As landlords renege on promised lease extension, SoMa's Mezzanine seeks community's help

As landlords renege on promised lease extension, SoMa's Mezzanine seeks community's help
Photo: MezzanineSF/Twitter
By Nathan Falstreau - Published on June 05, 2019.

In an unexpected twist in what appeared to be a done deal, popular SoMa music venue Mezzanine (444 Jessie St.) is once again fighting to keep its doors open through the end of the year — as well as for a potential future beyond that.

Last night, Mezzanine posted a press release to its Twitter account, announcing that the venue's building owners "have reneged on their letter of intent to extend the lease" for the 16-year-old SoMa staple. Mezzanine will now be forced to close in October, as opposed to its previous plan of January 2020.

"It came out of nowhere," owner Deborah Jackman told Hoodline via telephone.

The saga first began in November 2018, when Mezzanine announced on Facebook that it had lost its lease, and would be forced to permanently close its doors in October 2019.

But after public outcry, the Chritton family — which owns the building — and their brokerage firm, Colton Commercial & Partners, came back to the negotiating table to craft a new solution.

"They had no idea how important Mezzanine was to San Francisco and what kind of blow-back they would get," said Jackman. "So, they came to me and said they'd give a three-and-a-half month [lease] extension until the end of January 2020" — long enough for the venue to book two more months of farewell performances and host one more edition of its popular New Year's Eve party. 

Photo: MezzanineSF/Twitter

According to Jackman, the Chritton family was even willing to consider a long-term lease for Mezzanine, but at a much higher rent than the business could afford.

"I told them I would see if I could find a partner for Mezzanine, because the rent they were asking for wasn't realistic," she said. 

While Jackman went to work devising a plan to stay at the location beyond next January, the Chrittons, whose security company Microbiz occupies offices in the building, had other plans.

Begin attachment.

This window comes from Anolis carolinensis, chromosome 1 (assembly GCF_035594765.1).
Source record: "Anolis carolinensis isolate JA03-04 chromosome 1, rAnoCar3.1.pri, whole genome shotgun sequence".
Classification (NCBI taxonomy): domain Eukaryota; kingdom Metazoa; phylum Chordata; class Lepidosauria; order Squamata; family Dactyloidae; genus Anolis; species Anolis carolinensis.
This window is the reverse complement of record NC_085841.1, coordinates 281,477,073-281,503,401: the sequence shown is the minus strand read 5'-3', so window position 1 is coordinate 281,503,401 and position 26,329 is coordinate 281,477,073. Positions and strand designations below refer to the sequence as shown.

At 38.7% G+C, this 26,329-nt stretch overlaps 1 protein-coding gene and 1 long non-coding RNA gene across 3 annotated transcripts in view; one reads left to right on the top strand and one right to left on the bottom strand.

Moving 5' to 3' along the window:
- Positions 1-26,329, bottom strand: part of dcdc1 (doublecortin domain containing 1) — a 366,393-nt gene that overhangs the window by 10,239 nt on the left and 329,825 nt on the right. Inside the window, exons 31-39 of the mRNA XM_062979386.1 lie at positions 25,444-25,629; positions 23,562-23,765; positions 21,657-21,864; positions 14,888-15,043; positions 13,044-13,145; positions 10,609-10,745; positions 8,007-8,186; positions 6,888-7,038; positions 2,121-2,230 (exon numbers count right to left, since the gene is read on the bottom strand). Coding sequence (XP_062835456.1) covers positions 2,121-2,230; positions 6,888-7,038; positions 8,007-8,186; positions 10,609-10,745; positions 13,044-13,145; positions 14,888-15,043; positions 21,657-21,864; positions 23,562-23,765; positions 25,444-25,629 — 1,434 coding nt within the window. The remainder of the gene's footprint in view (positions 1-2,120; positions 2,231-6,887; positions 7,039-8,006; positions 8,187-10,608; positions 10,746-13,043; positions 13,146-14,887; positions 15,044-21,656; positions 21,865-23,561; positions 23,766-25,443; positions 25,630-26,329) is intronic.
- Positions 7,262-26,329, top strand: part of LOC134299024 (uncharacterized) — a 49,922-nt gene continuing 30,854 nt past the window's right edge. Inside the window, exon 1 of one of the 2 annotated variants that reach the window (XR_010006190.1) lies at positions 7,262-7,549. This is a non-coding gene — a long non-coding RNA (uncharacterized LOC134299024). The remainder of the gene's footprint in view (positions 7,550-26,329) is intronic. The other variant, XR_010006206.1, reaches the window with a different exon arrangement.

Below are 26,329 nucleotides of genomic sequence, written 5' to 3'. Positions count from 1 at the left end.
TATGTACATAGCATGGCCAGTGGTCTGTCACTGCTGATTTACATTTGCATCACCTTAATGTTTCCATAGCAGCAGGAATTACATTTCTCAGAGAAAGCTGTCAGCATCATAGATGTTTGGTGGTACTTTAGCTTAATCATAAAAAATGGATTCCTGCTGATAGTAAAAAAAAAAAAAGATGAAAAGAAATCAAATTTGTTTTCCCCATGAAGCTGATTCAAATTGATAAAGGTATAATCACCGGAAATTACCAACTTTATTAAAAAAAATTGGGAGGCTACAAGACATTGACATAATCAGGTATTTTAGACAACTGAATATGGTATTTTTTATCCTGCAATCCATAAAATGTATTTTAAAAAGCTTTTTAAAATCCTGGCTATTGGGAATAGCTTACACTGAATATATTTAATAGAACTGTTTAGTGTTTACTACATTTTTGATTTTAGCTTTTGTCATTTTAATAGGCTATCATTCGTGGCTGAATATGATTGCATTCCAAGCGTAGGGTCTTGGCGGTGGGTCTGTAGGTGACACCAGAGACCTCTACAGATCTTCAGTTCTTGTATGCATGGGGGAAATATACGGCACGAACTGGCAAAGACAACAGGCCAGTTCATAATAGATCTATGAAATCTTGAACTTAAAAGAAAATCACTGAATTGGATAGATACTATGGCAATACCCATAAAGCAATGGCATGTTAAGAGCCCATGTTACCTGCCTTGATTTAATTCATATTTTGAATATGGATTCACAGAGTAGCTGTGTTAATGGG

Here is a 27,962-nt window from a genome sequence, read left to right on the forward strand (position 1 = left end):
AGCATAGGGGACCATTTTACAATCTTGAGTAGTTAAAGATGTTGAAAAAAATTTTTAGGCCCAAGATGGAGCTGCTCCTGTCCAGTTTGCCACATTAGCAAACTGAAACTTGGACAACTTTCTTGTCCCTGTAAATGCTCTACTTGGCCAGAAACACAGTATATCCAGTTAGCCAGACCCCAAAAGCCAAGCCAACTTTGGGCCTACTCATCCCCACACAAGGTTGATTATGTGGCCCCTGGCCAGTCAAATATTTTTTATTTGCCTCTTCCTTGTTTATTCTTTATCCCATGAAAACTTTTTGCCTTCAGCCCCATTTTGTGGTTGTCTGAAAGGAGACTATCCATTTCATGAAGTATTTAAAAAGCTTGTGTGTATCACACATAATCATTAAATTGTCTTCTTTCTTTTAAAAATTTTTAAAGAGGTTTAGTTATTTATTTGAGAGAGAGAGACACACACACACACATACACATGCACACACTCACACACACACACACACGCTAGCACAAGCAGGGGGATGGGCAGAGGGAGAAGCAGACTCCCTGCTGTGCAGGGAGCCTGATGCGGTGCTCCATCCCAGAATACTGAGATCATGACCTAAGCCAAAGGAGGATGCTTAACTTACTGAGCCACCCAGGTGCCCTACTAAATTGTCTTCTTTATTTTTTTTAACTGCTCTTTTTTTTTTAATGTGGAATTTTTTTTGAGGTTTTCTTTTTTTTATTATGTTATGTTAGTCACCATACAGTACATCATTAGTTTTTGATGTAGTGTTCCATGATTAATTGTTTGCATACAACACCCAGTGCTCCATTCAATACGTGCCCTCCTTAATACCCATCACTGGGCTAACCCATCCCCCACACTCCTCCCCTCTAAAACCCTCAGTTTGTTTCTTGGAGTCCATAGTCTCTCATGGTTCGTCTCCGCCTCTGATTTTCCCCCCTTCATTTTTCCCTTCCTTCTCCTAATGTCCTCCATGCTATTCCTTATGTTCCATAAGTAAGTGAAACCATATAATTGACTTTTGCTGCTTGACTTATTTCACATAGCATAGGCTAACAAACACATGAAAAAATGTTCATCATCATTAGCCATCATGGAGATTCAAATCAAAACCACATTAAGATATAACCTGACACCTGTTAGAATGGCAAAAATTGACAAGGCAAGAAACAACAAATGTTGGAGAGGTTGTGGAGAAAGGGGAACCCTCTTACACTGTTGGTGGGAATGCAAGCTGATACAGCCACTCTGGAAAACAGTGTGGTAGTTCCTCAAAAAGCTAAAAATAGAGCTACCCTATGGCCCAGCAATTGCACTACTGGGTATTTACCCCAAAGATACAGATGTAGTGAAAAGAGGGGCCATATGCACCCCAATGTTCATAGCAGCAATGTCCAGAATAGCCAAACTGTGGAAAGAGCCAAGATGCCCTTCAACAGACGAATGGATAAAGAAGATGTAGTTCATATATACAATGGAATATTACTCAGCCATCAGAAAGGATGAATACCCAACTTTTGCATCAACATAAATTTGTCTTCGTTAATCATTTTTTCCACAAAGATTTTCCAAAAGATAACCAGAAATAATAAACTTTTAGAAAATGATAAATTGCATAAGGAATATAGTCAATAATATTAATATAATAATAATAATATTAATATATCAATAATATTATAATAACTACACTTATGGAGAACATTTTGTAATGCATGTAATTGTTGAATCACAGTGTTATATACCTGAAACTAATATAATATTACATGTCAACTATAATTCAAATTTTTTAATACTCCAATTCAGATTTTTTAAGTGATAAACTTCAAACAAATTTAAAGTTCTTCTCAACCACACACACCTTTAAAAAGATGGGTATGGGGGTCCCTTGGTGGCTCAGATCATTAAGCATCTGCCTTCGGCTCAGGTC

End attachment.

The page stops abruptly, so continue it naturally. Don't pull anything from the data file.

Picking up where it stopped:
Microbiz announced in an April 30 press release that it would be expanding its operations at 444 Jessie St., taking over the entire building as of October 11, 2019 to "grow the business."

Unaware of the change of plans, Jackman had been in talks with Another Planet Entertainment about a partnership that would allow Mezzanine to stay open past January.

"[Another Planet] wanted to get involved, so we have been putting together a plan for a long-term lease," she said. "And Mezzanine was [operating] in good faith, booking [events at] the venue until the end of December." 

But on April 30, Jackman received an email from the Chrittons' lawyer that they would not be going forward with even the three-month lease extension, despite the fact that she had already booked shows from October through December. 

Now, Jackman says the Chrittons won't take her phone calls or respond to emails, and their lawyers have advised her to have no further communication. 

"They went from my friendly landlords to ghosting me," she said. "And Another Planet put time and effort into putting together a proposal, only to be told 'We're not interested in talking to you.'" 

Reached for comment, Dave Chritton only referred Hoodline to Microbiz's aforementioned April 30 press release. 

Presidential candidate Bernie Sanders speaking at Mezzanine on June 1. | Photo: MezzanineSF/Facebook

Jackman says she's worried about the fate of the artists and employees scheduled to perform or work at the events Mezzanine had booked between October and December.

"It affects the promoters, it affects the artists, my staff of 40-plus employees, our security company," she explained. "This is a major trickle-down, besides the fact that the Chrittons are doing a 180." 

Jackman is hoping that her community will come to the rescue once again.

"We are throwing a Hail Mary," she said. "We are hoping to get the word out to the community like we did last year, that [our landlords] have reneged on this promise."

"Perhaps they will change their minds, like last year, when they heard the public outcry," Jackman said. "Perhaps, with the support from the community, they'll come back to the table with Another Planet."